Today our journey took us up the Caledonian Canal through Kytra and Cullochy lochs to reach the highest point of the canal at 106 feet. Loch Oich is a splendid freshwater loch with the ruin of Invergarry Castle close by, perched high on the Rock of the Raven. This castle of the MacDonnells of Glengarry was destroyed by government troops after the ’45 Rising. We then travelled through Laggan Avenue with trees reaching right down to the water and onto Loch Lochy.
Here our photo instructor Stewart Aitchison gave us tips on the basics of photography, which was highly informative and entertaining. During lunch we descended Neptune’s Staircase—these eight locks lower the water level by 64 feet, an engineering masterpiece, as this was built in the early 19th century!
We then had a perfect view of the Jacobite steam train as it passed us on its way to Mallaig. Nowadays the train is famous for its Harry Potter association as it was used in some of the films, as was the viaduct that we encountered in Glenfinnan on our afternoon excursion.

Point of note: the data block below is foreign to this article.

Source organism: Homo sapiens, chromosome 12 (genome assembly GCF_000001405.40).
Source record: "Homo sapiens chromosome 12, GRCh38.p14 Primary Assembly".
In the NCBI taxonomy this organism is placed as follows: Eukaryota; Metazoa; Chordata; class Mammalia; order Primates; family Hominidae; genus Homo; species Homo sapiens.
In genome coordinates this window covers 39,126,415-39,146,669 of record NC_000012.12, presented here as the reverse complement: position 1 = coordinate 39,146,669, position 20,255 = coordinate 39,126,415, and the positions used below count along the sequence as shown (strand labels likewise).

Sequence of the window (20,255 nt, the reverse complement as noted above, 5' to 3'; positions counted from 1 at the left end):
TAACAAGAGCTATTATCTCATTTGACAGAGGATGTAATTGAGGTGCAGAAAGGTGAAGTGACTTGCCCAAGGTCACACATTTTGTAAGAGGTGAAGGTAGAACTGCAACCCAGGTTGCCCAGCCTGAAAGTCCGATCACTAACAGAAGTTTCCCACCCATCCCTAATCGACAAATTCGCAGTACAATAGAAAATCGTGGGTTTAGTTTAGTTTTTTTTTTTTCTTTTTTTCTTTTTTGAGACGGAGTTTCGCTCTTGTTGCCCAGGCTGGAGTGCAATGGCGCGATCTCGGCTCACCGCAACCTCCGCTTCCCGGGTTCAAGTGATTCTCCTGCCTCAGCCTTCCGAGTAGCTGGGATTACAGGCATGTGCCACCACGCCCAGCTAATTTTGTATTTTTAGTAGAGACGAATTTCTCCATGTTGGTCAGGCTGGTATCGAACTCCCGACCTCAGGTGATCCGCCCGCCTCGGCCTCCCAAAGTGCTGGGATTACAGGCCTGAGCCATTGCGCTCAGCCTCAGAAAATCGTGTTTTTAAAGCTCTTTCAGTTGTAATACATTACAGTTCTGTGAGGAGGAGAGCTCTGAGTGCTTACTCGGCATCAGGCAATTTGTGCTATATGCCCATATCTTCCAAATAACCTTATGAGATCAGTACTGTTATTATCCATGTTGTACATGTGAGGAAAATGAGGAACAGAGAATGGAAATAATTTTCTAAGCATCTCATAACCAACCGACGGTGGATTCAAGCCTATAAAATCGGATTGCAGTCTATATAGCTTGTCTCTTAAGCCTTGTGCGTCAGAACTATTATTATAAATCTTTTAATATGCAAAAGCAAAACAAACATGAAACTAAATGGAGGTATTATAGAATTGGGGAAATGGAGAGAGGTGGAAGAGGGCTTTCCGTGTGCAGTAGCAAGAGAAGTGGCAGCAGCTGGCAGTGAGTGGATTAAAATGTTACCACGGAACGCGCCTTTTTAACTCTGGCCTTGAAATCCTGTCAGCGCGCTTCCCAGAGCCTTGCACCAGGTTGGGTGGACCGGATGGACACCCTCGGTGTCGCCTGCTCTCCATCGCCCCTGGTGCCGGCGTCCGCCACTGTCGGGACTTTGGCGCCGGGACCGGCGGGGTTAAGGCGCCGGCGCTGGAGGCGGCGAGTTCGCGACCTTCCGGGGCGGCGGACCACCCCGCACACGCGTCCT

Glenfinnan is a lovely spot and despite the weather many of us ventured out to walk the nature trail or joined Iris Barry by Loch Shiel to hear more about the Jacobites. Many of us opted for the drier option of visiting the exhibition or did a spot of shopping. After our return to the ship, Tony, the chief mate of Lord of the Glens gave a talk on the Caledonian Canal. This included some information on Thomas Telford, the canal’s engineer and details on the many obstacles encountered building this 19th-century masterpiece.
This has been another enjoyable day on Lord of the Glens with some showers and some brighter weather—but we were even lucky enough to see Ben Nevis, Britain’s highest mountain today!